Promoting your content organically is one of the best ways to reach and engage your target audience. Though search and newsfeed algorithms are frequently changing, there are many tactics to amplify your content and make sure it’s found by the right audiences — often without paying for each click, like, or share.
Optimizing Website Content for Organic Promotion
To get traction for your content, you need to optimize the pages and content. We’re talking pretty basic search engine optimization here; nothing too fancy. For each product page, you’ll need a unique:
- Title Tag (60 characters is currently best practice)
- Meta description (Around 140 characters is still the most frequent character count that shows in SERPs)
- URL (It should be a descriptive title, with each word separated by dashes. For example, test.com/blog/test-blog-post)
- H1, H2, etc. (In WordPress, you can your preferred header in your edit menu above the post)
Learn more about optimizing blog posts with our Content Optimization Checklist.
As search engines index your site to determine relevancy, they use the information they can read in HTML. If your pages don’t have HTML text (if they’re primarily image-based or built entirely in Flash), search engine crawlers are very limited in how they’re able to rank your website. Alt text can be used to provide HTML descriptions of images and other unreadable elements.
This is where headers and subheadings come in handy too. They provide clues on the content of your page that can help Google properly index your page and offer another opportunity to show relevancy through using keywords.
Creating content frequently can keep your site fresh and is a sign to Google that you’re a high-value site. We recommend publishing at least one high-quality blog per week – but, the more the better! One way to drive long-term traffic to a “cornerstone” piece of content (like your product page or a creative asset) is to create consistent satellite blogs that link back to the cornerstone content.
Internal linking (in old and new content)
It’s also a good idea to include appropriate internal links whenever possible. Having your pages well-linked gives Google bots a sense of how your website is structured and what pages are most valuable. Common practices are linking new blog posts back to older, relevant blog posts, or linking to product/service pages in the CTA of a blog post.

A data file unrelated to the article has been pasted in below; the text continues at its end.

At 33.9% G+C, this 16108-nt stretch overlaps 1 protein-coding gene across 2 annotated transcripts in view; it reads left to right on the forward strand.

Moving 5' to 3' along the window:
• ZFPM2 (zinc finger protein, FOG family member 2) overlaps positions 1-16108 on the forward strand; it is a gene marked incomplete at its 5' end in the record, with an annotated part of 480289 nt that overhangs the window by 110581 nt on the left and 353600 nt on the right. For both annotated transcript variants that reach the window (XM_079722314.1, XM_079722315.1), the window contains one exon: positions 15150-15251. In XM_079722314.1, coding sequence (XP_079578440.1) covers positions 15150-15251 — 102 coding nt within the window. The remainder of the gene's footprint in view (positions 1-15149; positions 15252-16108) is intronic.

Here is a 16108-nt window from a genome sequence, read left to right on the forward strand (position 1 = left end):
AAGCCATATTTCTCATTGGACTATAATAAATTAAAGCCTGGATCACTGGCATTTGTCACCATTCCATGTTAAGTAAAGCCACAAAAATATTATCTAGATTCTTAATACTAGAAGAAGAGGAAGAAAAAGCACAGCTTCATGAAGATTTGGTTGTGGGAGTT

Additionally, using structured data markup can enhance your site’s search result, leading to rich cards, carousels, or interactive features. These can, in turn, improve your click-through rate. This markup gives more detail about your content and how it’s structured, further improving how search engines read and understand your site. A common example of schema is when you Google a recipe – the star rating, calories, and time that shows under each listing is there due to the site’s schema. When a user sees these cues in SERPs, they’re more likely to click through to your post.
Leveraging Social Media for Organic Promotion
It’s important to note that your likes, follows, and tweets do not impact your Google search ranking directly. But your posts can drive traffic to your site content, which indicates that your site is a trusted source with valuable content. That’s why social media is still a valuable driver in the organic promotion game.
Social media posts
You don’t have to pay for boosted posts or ads to get a lot of traffic to your site from social platforms, although they do help. High-quality content on social media is easily digestible and easily shared. But you have to be strategic in what you share and how. When you’ve got great content to share, you can’t always just plop it into your social media editorial calendar.
Think strategically about the platform you’re using: posts that are successful on Facebook won’t always translate as well to Instagram or Twitter. Pinterest posts will look different than posts designed for LinkedIn. Also make sure you consider peak social media posting windows so you can schedule posts for off-times, thereby reducing competition.
Diversify content for cross-platform promotion
Repurpose existing content for social media by packaging it into smaller snackable posts. Use your blog, e-book, or white paper content to create infographics, images, or promotions. Leverage long-form content into shorter blog posts or videos. The result is a wider reach from the same idea or content, within a medium that is preferred by different platforms and their uses (for example, you can create a video from a blog post to attract the people who prefer watching over reading).